Imagine being a child that’s into things having to do with space and the solar system. Then one day, you meet a person with a telescope and he shows you something cool, like the moon or a planet. Instantly, you know you want one yourself and think about how many other awesome things you’ll be able to see in the sky! This series of articles will help guide you in the right direction!
Avoid the Department Stores!
Experienced telescope users will tell you that nearly all telescopes that you see in a department store are “trash telescopes.”
Sure, we can appreciate the sentimental thought. Often times, these telescopes are found in toy stores, sporting good stores, or are on sale at Wal Mart; thus they are spotted by generous grandparents and think, “hey, our grandchild is into space, this would make a great birthday present!”
The packaging makes them seem too good to be true, with emphasis on “500x high power magnification” and pictures on the box that are taken straight from the Hubble. Don’t let the packaging fool you! Don’t let the price fool you!
These telescopes that you can find in department stores are usually made of cheap materials with poor optics, and a horrible mount that’s so shaky it’s near impossible to keep the tube steady to observe anything!
While there is a slight chance your little astronomer may already have a “trash telescope” and still loves to use it, usually these telescopes end up being given away at yard sales. I wouldn’t be surprised if the seller PAID YOU to take it off their hands!
Buy from Trusted Stores or Websites Only!
My first telescope was bought from a camera store in 1997 long before online shopping became a thing. Physical stores that specialize in optical equipment and telescopes still do exist, but that requires some searching on your desired search engine based on your location.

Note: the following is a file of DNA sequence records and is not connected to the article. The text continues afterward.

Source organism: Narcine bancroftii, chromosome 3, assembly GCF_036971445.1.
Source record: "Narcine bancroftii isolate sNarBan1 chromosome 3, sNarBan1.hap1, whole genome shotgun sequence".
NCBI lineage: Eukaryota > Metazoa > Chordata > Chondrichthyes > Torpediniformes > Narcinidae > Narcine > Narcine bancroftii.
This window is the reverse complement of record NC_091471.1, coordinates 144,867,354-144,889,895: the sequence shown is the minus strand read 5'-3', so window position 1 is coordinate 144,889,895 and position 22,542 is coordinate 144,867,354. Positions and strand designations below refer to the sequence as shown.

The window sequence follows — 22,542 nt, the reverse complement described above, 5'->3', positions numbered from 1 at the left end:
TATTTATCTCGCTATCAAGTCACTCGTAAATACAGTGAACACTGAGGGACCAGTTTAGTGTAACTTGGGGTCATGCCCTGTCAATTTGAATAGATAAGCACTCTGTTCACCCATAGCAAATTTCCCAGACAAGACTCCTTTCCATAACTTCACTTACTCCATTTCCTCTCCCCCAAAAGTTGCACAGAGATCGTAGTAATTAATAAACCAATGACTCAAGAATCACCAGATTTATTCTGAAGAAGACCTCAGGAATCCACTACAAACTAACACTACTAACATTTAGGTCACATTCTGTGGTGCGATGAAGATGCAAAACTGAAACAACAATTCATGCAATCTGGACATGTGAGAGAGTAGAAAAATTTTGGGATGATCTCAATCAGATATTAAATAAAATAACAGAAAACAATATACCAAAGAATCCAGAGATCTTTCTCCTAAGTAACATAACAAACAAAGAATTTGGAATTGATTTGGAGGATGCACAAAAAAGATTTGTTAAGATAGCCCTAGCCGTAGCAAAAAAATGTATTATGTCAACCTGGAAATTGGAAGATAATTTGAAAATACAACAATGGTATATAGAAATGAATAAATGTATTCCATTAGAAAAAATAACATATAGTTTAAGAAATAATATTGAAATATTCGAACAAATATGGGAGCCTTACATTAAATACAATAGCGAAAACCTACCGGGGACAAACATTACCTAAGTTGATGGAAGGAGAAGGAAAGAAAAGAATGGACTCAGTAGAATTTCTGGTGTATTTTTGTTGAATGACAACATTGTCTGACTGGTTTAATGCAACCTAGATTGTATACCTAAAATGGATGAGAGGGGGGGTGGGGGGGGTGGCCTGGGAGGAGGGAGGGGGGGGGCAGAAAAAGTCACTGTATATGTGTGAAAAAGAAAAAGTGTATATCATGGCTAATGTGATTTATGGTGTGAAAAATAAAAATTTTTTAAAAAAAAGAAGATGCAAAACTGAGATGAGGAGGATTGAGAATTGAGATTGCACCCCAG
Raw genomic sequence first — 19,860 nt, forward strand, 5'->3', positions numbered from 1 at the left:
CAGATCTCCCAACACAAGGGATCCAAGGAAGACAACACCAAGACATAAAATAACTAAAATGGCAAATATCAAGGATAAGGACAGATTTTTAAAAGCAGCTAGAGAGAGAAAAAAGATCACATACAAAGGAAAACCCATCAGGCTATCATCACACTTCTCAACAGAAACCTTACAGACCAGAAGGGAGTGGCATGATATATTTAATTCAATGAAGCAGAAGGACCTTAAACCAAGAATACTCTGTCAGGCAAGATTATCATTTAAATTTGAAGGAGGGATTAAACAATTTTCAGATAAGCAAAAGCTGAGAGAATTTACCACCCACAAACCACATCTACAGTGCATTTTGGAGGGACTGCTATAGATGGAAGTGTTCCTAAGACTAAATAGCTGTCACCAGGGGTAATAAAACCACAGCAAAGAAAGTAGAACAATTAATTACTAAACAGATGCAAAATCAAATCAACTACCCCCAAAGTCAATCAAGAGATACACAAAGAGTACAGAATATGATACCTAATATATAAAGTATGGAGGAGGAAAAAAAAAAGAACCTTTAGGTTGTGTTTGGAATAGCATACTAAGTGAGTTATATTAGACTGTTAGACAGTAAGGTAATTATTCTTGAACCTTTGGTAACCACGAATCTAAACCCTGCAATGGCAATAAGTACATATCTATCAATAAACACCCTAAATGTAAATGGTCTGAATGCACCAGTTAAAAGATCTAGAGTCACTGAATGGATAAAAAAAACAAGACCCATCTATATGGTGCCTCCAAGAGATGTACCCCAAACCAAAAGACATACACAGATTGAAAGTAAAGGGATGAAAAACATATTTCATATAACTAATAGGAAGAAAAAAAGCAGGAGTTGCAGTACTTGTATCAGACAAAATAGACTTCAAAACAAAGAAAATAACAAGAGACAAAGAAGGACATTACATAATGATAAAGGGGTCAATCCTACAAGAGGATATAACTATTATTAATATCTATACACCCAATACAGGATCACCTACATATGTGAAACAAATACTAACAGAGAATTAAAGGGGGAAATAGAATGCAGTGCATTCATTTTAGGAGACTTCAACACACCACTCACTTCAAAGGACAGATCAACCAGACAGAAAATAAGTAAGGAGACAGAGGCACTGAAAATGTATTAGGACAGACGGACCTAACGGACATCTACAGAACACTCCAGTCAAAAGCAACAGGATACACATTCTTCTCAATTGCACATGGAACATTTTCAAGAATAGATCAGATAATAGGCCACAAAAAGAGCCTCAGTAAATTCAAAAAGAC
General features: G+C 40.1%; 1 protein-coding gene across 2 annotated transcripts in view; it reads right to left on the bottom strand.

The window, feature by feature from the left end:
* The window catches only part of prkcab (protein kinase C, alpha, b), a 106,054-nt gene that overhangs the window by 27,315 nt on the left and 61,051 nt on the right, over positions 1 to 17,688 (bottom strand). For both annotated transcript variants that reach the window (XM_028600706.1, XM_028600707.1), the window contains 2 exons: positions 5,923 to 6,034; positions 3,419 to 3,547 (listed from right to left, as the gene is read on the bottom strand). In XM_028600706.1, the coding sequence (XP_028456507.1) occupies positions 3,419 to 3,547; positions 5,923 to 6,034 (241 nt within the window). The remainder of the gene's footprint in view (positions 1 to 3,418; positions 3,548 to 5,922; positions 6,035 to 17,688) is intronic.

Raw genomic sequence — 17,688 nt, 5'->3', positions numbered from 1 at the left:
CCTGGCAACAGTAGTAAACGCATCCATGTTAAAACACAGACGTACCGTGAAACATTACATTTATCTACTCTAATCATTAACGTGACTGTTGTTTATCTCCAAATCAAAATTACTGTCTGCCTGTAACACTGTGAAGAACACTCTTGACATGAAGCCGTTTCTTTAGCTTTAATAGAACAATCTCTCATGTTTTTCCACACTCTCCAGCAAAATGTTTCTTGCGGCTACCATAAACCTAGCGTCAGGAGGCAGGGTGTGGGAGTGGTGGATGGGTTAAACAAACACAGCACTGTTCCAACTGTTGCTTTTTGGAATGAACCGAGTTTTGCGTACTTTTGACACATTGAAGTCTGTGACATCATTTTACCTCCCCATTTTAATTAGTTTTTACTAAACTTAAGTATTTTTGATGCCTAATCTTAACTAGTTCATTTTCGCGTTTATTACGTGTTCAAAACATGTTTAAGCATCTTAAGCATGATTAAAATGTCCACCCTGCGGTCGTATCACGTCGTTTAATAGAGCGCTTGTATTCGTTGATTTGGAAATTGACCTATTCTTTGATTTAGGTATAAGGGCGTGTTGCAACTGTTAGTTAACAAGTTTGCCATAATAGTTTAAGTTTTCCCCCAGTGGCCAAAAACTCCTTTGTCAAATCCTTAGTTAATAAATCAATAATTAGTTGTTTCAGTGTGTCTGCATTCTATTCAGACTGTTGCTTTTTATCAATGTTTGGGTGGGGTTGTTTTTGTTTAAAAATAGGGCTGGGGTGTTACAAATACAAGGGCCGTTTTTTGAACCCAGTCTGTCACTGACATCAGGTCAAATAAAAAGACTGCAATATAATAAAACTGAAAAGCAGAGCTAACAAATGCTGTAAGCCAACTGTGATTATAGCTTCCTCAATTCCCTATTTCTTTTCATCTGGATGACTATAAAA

Sites like EBay, Craigslist, and even Amazon are always a gamble. You never know if what you ordered is going to match what arrives on your door step.
Thankfully, all it takes are simple internet searches, such as if you specify “6 inch telescope,”you will get directed to the trusted online vendors. These online shops will have a wide selection of the best brands and specific types of telescopes you’re looking for, thus you are sure to get exactly what you have ordered!
Understand That You Get What You Pay For!
It should be common sense at this point. Telescopes that are made with higher quality materials, and the higher quality the accessories and the set up is, the more money they’re worth.
It’s not uncommon for good beginner telescopes that are in the $150-200 price range. Any less and chances are it’s not going to wow you on your first night out with it. If your budget is less than $100, I would personally consider investing in binoculars instead!
The professional quality telescopes, depending on the type and whether it has a larger tube with a sturdy mount, better optical equipment, or has some form of a clock drive that enables your telescope to automatically stay on an object, can set you back three to four figures.
My 8 inch telescope with just the normal set up was about $700, but because I wanted to add a clock drive to it, that made the overall cost almost $1,000. And believe me, I have seen telescopes go for way more than that!
Telescopes also have accessories that are sold separately such as eyepiece filters and higher magnification lenses While that does mean more cash, the accessories are something to worry about AFTER you have used your telescope and feel the need for them.
Yes, telescopes can be pricey. But it’s just like the difference between a cheaply made pair of ice skates versus a pair with a sturdy boot and enough ankle support.
You don’t need to go super crazy with the spending, but you want your first telescope to be decent and reliable enough.
Part 2 will help guide you towards that telescope which has just enough quality at a sensible price.